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Safety and efficacy of adjunctive perampanel in younger (aged 4 to andlt;7 years) and older (aged 7 to andlt;12 years) paediatric patients with partial-onset seizures (POS) or primary generalised tonic-clonic seizures (PGTCS): Final results from the 311 core study

Journal of Neurology & Neurophysiology

ISSN - 2155-9562

Safety and efficacy of adjunctive perampanel in younger (aged 4 to <7 years) and older (aged 7 to <12 years) paediatric patients with partial-onset seizures (POS) or primary generalised tonic-clonic seizures (PGTCS): Final results from the 311 core study

Joint Event on 32nd European Neurology Congress & 12th International Conference on Vascular Dementia

July 22-24, 2019 London, UK

Leock Y. Ngo, Andras Fogarasi, Robert Flamini, Mathieu Milh, Steven Phillips, Shinsaku Yoshitomi, Anna Patten and Takao Takase

Eisai Inc., USA
Epilepsy Centre, Bethesda Children’s Hospital, Hungary
Pediatric and Adolescent Neurodevelopmental Associates, USA
La Timone-Enfants Hospital, France
Mary Bridge Children’s Neurology Clinic, USA
Shizuoka Institute of Epilepsy and Neurological Disorders, Japan
Eisai Ltd., UK
Eisai Co., Japan

Posters & Accepted Abstracts: J Neurol Neurophysiol

Abstract :

Study 311 (NCT02849626) assessed safety, tolerability, pharmacokinetics and efficacy of once-daily adjunctive perampanel oral suspension in patients aged 4 to <12 years with POS (with/without secondarily generalised seizures [SGS]) or PGTCS. Here, we report core study safety and efficacy data stratified by age (Cohort 1: 4 to <7 years; Cohort 2: 7 to <12 years). The core study included 4-week pre-treatment, 23-week treatment and 4-week follow-up periods. Primary endpoints were safety and tolerability. Secondary endpoints included median percent change in seizure frequency per 28 days from baseline, and 50% responder and seizure-freedom rates during maintenance. In total, 180 patients received ?1 perampanel dose (Cohort 1: n=46; Cohort 2: n=134). Treatmentemergent adverse events were reported by 45 (97.8%; Cohort 1) and 115 (85.8%; Cohort 2) patients; most common were somnolence, nasopharyngitis, dizziness and irritability. Full analysis set, cohort 1 vs., 2: POS, n=40 vs 108; SGS, n=17 vs 37; PGTCS, n=3 vs 19, respectively. Median percent reduction in seizure frequency per 28 days from baseline for POS, PGTCS and SGS, Cohort 1 vs 2: 42.7%, 56.5%, 56.3% vs 40.1%, 81.9%, 60.6%, respectively. 50% responder rates were similar between cohorts for POS, PGTCS and SGS (Cohort 1: 45.0%, 66.7%, 70.6% vs., cohort 2: 47.2%, 63.2%, 62.2%, respectively). Seizure-freedom rates for POS, PGTCS and SGS, Cohort 1 vs., 2: 7.5%, 66.7%, 17.6% vs., 13.0%, 52.6%, 18.9%, respectively. Adjunctive perampanel was generally well tolerated and efficacious in patients 4 to <7 and 7 to <12 years with POS, PGTCS or SGS.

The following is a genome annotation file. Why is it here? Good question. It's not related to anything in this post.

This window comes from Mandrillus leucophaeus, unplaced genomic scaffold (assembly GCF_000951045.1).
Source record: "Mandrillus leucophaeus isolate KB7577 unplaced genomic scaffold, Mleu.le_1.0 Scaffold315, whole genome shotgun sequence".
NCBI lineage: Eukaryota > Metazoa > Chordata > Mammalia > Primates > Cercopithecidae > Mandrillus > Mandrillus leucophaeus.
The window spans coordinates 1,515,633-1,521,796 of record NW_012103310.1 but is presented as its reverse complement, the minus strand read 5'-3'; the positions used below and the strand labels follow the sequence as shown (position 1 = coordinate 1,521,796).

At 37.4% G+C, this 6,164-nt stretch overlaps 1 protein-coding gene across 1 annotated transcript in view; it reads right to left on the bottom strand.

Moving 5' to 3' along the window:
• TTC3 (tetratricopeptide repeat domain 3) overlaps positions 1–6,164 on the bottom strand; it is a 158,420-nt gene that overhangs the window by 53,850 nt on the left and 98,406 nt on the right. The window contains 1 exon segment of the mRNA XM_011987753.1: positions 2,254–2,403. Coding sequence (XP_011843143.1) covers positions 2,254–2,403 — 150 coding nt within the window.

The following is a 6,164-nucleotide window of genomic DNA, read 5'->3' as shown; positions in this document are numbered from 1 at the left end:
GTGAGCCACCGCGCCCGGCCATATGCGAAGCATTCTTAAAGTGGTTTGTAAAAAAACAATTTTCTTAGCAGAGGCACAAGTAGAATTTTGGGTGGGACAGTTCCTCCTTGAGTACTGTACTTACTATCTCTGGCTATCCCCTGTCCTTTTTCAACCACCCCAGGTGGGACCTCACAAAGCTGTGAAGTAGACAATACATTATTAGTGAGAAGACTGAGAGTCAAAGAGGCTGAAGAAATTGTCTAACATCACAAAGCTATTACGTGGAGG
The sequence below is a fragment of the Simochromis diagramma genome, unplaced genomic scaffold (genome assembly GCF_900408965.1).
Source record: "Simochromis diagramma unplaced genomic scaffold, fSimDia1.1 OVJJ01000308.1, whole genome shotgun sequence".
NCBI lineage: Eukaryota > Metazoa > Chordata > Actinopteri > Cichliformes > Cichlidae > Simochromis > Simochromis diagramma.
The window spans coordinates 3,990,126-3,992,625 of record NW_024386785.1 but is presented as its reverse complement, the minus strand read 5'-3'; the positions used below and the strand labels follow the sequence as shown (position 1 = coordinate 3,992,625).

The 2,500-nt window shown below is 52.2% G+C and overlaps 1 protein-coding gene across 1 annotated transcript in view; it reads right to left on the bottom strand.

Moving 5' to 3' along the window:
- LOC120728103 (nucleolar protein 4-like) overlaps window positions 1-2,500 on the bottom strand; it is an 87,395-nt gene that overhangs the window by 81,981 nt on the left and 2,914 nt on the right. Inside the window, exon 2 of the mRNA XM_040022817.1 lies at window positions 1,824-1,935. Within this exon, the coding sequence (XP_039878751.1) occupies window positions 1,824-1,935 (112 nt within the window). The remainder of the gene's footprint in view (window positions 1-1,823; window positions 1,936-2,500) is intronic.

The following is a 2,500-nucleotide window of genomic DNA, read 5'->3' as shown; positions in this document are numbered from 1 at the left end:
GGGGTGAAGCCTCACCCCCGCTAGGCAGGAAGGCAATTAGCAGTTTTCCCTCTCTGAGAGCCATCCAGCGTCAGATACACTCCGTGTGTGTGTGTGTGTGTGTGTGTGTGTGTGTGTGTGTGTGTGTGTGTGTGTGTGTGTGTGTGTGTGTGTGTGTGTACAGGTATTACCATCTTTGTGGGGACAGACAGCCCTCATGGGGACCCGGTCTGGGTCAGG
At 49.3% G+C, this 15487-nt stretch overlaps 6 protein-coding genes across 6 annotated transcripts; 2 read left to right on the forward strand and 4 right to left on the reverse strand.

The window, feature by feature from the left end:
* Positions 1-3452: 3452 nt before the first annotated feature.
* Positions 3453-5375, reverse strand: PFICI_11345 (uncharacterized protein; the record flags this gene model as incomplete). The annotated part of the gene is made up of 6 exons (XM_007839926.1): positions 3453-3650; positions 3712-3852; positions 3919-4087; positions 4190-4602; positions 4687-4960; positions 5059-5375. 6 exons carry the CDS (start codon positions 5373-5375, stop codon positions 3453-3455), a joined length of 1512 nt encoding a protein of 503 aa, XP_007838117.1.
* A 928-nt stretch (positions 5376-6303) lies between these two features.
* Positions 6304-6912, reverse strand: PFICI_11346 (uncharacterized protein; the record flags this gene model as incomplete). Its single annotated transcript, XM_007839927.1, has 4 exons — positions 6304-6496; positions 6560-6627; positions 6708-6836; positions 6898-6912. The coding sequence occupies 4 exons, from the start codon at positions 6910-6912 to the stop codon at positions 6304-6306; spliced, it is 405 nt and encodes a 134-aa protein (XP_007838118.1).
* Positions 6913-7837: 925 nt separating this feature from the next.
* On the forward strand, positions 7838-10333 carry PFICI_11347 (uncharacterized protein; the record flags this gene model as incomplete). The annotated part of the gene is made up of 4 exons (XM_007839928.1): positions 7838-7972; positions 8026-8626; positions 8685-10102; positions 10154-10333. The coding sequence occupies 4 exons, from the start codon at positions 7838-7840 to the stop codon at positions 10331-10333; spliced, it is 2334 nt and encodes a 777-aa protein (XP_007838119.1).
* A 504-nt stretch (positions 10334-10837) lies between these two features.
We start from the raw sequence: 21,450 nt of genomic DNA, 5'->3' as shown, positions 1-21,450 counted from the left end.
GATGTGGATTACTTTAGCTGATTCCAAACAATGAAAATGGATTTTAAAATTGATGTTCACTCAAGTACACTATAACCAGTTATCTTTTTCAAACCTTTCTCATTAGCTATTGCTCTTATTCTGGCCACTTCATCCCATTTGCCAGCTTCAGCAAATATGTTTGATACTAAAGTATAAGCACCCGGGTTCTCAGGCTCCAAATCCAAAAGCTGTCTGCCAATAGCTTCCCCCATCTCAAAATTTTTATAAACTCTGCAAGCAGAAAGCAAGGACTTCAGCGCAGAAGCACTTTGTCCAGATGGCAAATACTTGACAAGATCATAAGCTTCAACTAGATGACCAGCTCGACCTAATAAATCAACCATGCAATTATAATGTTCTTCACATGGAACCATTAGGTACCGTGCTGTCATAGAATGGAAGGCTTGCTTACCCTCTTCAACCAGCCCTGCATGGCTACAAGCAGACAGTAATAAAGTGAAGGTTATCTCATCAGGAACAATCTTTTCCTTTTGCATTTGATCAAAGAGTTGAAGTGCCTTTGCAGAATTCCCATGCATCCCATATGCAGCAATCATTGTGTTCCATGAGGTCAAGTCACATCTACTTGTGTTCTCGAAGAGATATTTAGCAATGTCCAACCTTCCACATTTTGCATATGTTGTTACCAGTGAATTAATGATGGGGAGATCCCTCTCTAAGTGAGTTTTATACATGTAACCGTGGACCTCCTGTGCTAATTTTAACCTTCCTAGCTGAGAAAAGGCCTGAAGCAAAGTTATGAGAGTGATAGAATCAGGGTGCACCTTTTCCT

Biography :

Leock Y. Ngo has a PhD in Pharmaceutical Sciences from the University of Alberta, Canada and was a Postdoctoral Research Fellow at the University of Washington in Seattle, Washington. Stella is Director in Clinical Research at Eisai Inc., responsible for the development of new anti-epilepsy drugs. She is the International Project Lead for Fycompa® and Inovelon®, and the Clinical Lead for new chemical entities in early development for epilepsy treatment. Before joining Eisai, Stella gained 19+ years’ experience in clinical pharmacology and clinical trials across various therapeutic areas, including neurology (Alzheimer’s disease and peripheral neuropathy), oncology, pulmonology and autoimmune/inflammatory disorders.

E-mail: [email protected]

 

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